The whole heads are delicious, dipped in a light batter, then sprinkled with caster sugar, a perfect accompaniment to a creamy gooseberry fool.
For a really fast and super delicious dessert, slice a few new season’s strawberries into a bowl, drizzle with a little elderflower cordial, add a squeeze of lemon juice, scatter with some shredded mint, toss, taste, tweak if necessary and enjoy!
A green gooseberry or green gooseberry and elderflower compote makes a gorgeous accompaniment to a panna cotta or a scoop of good vanilla bean ice cream.
And last but not least, don’t forget that a tart green gooseberry sauce
cuts the richness and is delicious served with pork, duck or pan-grilled
Pan-grilled Mackerel with Green Gooseberry Sauce
This is a master recipe for pan-grilling fish.
The simplest and possibly the most delicious way to cook really fresh mackerel. I love a pat of simple parsley or herb butter melting over the top but I’ve been enjoying them with the first of the green gooseberries – they cut the richness of the mackerel deliciously.
Serves 1 or 2
2-4 fillets of very fresh mackerel (allow 175g fish form main course, 75g for a starter)
small knob of butter
Dip the fish fillets in flour which has been seasoned with salt and freshly ground pepper. Shake off the excess flour and then spread a little butter with a knife on the flesh side, as though you were buttering a slice of bread rather meanly. When the grill is quite hot but not smoking, place the fish fillets butter side down on the grill; the fish should sizzle as soon as they touch the pan. Turn down the heat slightly and let them cook for 4 or 5 minutes on that side before you turn them over. Continue to cook on the other side until crisp and golden. Serve on a hot plate with a little bowl of green gooseberry sauce. Garnish with a sprig of fresh parsley or with some gooseberry leaves if available.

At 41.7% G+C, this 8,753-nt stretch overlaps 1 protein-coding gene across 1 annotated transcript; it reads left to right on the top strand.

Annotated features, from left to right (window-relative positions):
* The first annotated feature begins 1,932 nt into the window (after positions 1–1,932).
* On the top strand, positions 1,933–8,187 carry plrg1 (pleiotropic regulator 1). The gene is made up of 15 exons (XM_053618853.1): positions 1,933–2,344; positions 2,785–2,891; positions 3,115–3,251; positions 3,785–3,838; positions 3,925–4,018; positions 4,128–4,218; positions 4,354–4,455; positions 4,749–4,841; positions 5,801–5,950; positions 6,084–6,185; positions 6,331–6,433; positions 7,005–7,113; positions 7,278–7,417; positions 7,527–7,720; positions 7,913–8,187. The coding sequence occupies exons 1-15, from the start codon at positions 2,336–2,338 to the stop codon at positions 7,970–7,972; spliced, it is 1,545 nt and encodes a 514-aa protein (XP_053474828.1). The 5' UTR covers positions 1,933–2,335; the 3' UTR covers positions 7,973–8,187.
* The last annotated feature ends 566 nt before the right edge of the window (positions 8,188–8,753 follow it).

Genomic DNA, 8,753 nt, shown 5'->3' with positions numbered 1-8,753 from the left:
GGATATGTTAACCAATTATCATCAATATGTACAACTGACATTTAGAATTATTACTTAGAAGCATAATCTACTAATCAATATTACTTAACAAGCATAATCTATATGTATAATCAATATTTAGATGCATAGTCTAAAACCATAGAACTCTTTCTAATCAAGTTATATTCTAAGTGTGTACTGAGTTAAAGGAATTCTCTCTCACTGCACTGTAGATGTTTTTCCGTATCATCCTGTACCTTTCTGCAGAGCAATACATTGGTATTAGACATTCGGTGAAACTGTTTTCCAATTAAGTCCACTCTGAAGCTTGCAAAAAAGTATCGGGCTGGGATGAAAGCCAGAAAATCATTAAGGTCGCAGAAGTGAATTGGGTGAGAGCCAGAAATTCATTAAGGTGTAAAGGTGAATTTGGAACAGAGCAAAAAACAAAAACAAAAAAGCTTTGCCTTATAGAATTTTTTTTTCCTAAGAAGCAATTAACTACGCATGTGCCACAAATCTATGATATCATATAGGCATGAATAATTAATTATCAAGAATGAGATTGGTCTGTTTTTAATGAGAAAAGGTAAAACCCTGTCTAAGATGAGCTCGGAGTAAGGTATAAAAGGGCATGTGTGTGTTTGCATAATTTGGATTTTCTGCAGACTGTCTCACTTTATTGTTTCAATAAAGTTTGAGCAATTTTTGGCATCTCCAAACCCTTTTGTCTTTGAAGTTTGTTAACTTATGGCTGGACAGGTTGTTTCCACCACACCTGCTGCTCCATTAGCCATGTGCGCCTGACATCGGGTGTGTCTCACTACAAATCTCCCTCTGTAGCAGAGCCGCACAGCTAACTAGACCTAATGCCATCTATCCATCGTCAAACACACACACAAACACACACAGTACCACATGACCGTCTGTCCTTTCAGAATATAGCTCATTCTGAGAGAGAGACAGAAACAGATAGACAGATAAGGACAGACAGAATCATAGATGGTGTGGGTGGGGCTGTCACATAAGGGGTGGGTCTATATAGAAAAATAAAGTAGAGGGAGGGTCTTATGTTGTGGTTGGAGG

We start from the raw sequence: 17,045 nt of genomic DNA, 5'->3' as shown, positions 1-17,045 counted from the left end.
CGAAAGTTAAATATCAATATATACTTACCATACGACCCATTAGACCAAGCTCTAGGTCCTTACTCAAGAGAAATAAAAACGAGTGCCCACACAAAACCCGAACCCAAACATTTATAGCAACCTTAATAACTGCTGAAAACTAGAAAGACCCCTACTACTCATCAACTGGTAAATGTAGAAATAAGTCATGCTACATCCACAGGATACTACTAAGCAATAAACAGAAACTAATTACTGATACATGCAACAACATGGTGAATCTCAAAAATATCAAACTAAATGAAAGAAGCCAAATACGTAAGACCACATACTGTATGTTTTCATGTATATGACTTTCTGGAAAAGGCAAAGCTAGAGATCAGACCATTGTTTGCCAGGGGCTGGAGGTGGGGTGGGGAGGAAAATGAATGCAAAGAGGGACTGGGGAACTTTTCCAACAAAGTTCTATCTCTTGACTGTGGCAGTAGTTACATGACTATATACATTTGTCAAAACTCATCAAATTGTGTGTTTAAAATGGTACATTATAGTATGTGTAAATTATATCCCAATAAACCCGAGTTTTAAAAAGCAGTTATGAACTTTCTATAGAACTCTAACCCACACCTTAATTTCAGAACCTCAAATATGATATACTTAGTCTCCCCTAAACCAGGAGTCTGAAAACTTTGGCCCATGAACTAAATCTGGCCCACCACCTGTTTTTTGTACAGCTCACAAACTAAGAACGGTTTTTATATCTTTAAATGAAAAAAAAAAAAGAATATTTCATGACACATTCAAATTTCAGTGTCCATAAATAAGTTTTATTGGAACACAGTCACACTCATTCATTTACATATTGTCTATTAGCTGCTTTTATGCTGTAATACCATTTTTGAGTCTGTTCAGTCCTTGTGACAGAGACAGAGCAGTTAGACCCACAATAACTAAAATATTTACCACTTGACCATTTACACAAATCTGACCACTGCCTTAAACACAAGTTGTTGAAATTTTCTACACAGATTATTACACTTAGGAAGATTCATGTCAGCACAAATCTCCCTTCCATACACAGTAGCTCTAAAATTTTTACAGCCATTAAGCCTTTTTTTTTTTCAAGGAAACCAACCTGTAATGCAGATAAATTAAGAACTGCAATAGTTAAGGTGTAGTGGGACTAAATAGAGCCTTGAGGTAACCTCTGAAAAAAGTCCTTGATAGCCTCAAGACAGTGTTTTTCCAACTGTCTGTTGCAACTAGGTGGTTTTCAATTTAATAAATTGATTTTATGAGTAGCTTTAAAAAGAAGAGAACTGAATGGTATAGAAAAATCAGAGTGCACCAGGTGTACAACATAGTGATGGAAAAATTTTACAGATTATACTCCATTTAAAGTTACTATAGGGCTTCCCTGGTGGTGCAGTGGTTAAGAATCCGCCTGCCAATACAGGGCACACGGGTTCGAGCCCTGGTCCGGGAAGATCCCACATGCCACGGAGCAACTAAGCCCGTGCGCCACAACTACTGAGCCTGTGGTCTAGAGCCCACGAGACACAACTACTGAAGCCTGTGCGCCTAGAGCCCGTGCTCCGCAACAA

Green Gooseberry Sauce
Use the tart hard green gooseberries on the bushes at the moment, they make a delicious sauce.
275g fresh green gooseberries
approx. 175ml stock syrup to cover made with 110ml of water and 75g of sugar boiled together for 2 minutes
a knob of butter (optional)
Top and tail the gooseberries, put into a stainless-steel saucepan, barely cover with stock syrup, bring to the boil and simmer until the fruit bursts. Taste. Stir in a small knob of butter if you like but it is very good without it.
Gooseberry and Elderflower Fool
So simple to make but so good… As the Summer goes on and the gooseberries mature, less sugar is needed for this fool. The base purée freezes well, a terrific standby for a quick dessert another time …
Serves 6 approximately
450g green gooseberries, topped and tailed
3-4 elderflower heads
stock syrup (dissolve 175g granulated sugar in 300ml water, bring to the boil for 2 minutes, cool completely)